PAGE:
The Girl in the Flammable Skirt

The Girl in the Flammable Skirt


Book - 1998
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A grief-stricken librarian decides to have sex with every man who enters her library. A half-mad, unbearably beautiful heiress follows a strange man home, seeking total sexual abandon: He only wants to watch game shows. A woman falls in love with a hunchback; when his deformity turns out to be a prosthesis, she leaves him. A wife whose husband has just returned from the war struggles with the heartrending question: Can she still love a man who has no lips? Aimee Bender's stories portray a world twisted on its axis, a place of unconvention that resembles nothing so much as real life, in all its grotesque, beautiful glory. From the first line of each tale she lets us know she is telling a story, but the moral is never quite what we expect. Bender's prose is glorious: musical and colloquial, inimitable and heartrending. Here are stories of men and women whose lives are shaped--and sometimes twisted--by the power of extraordinary desires, erotic and otherwise. The Girl in the Flammable Skirt is the debut of a major American writer.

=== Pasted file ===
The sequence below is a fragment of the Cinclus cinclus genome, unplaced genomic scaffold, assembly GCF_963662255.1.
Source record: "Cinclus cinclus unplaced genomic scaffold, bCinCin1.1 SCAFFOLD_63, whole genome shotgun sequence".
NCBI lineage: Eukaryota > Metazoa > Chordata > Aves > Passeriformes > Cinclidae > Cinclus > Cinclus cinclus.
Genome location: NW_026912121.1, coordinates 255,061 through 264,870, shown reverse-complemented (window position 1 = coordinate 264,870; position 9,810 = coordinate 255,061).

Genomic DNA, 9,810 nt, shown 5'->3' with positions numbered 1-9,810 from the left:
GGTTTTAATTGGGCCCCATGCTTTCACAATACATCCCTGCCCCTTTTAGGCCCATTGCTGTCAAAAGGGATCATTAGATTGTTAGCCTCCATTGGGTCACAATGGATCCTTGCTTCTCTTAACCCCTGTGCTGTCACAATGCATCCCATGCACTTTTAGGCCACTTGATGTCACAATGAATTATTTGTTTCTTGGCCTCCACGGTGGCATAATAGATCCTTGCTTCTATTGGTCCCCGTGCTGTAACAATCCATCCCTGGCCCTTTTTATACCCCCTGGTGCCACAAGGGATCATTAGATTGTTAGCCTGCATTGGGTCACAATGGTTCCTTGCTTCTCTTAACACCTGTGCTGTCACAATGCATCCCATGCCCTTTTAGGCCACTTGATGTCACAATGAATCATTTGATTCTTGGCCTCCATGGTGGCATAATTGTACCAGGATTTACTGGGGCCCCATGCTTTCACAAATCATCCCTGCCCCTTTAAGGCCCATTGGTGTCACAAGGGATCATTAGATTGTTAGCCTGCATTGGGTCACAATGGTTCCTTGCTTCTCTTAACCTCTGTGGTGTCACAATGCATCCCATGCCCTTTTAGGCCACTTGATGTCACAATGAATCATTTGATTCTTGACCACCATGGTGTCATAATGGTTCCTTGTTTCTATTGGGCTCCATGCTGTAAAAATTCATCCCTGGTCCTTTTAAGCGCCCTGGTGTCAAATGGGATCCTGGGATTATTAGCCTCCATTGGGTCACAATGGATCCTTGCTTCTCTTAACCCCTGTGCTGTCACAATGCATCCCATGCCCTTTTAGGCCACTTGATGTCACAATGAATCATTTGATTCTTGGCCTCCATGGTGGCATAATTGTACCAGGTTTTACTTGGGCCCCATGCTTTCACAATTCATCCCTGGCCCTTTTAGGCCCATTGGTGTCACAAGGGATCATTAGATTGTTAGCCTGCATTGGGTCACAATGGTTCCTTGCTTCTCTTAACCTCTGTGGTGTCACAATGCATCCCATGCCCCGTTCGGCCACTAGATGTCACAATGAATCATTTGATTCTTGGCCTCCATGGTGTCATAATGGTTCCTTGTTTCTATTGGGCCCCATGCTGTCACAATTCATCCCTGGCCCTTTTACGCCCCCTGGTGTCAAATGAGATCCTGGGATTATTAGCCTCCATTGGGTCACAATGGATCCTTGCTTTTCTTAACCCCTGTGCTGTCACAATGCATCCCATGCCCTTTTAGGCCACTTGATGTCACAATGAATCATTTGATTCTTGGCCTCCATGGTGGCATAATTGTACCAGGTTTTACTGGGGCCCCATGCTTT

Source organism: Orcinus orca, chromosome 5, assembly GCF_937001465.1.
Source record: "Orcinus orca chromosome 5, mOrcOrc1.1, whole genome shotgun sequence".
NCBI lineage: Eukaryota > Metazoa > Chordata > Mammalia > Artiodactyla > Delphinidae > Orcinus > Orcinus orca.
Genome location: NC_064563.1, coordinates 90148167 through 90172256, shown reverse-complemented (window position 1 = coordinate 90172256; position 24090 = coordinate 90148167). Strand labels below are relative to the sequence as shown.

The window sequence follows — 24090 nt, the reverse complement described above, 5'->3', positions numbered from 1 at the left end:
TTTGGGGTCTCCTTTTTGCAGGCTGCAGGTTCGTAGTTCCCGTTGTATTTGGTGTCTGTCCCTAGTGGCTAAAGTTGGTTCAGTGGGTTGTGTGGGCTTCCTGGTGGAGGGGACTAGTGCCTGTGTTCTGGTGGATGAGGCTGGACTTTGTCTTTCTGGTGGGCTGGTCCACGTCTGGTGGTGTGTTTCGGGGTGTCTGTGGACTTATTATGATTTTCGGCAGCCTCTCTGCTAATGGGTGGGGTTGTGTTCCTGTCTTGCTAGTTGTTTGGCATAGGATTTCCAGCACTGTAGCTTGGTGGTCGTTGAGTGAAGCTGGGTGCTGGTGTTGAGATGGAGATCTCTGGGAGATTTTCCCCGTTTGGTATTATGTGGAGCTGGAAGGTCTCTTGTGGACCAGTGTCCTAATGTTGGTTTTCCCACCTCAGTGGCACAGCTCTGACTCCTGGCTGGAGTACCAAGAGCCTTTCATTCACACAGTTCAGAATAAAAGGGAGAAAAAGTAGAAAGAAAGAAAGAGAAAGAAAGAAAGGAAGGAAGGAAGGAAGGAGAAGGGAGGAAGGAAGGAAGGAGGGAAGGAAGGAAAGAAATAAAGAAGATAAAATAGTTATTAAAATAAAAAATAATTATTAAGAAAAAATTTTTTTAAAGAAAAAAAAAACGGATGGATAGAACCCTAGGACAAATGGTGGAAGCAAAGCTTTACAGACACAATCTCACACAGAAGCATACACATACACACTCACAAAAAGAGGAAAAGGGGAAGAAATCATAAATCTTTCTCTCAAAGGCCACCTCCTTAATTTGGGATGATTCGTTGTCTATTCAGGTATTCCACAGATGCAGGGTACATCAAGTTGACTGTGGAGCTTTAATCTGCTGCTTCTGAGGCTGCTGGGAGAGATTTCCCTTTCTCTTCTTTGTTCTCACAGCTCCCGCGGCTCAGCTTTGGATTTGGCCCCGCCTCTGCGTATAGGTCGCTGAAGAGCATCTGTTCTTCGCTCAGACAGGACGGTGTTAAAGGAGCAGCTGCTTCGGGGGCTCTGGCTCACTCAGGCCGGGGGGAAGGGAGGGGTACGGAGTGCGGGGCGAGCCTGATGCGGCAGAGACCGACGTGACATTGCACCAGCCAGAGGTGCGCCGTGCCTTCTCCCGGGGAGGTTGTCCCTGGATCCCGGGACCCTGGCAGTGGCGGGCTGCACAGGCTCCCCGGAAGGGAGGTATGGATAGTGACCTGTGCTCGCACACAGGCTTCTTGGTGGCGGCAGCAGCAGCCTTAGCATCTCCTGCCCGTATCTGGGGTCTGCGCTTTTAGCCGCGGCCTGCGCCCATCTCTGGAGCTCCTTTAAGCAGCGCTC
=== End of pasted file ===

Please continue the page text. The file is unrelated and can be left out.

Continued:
Publisher: New York : Doubleday, c1998
Edition: 1st ed
ISBN: 9780385492157
Branch Call Number: F Ben


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Oct 03, 2018

Interesting and creative ideas, though not very well fleshed out and become very plot driven.

ArapahoeZoey Aug 01, 2018

What a curious collection of stories! They are a fun way to spend some time but near impossible for me to describe, ineffable. I had to resort to reading passages out loud to anyone inquiring as to what I was reading.

ksoles Aug 04, 2012

Aimee Bender's stories certainly contain a surreal touch; her first collection reads like a series of quick dreams ranging from disturbing to funny and entirely disregarding the laws of reality.

None of Bender's characters appear whole. Her cast includes an imp, a mermaid, a man with a soccer-ball sized hole in his stomach, a girl with a hand made of fire and another with one made of ice. Even those who seem realistically human carry deep voids, such as a librarian who fulfills the fantasies of several male patrons until she meets one whose extraordinary feats of strength finally exposes her emotional pain. In a line that applies to all the stories, the librarian acknowledges that "it's hard to tell the difference between fantasy and reality."

These odd, rambunctious, and startling stories won't please the literal-minded but they will charm those who like their short fiction with an irreverent edge.


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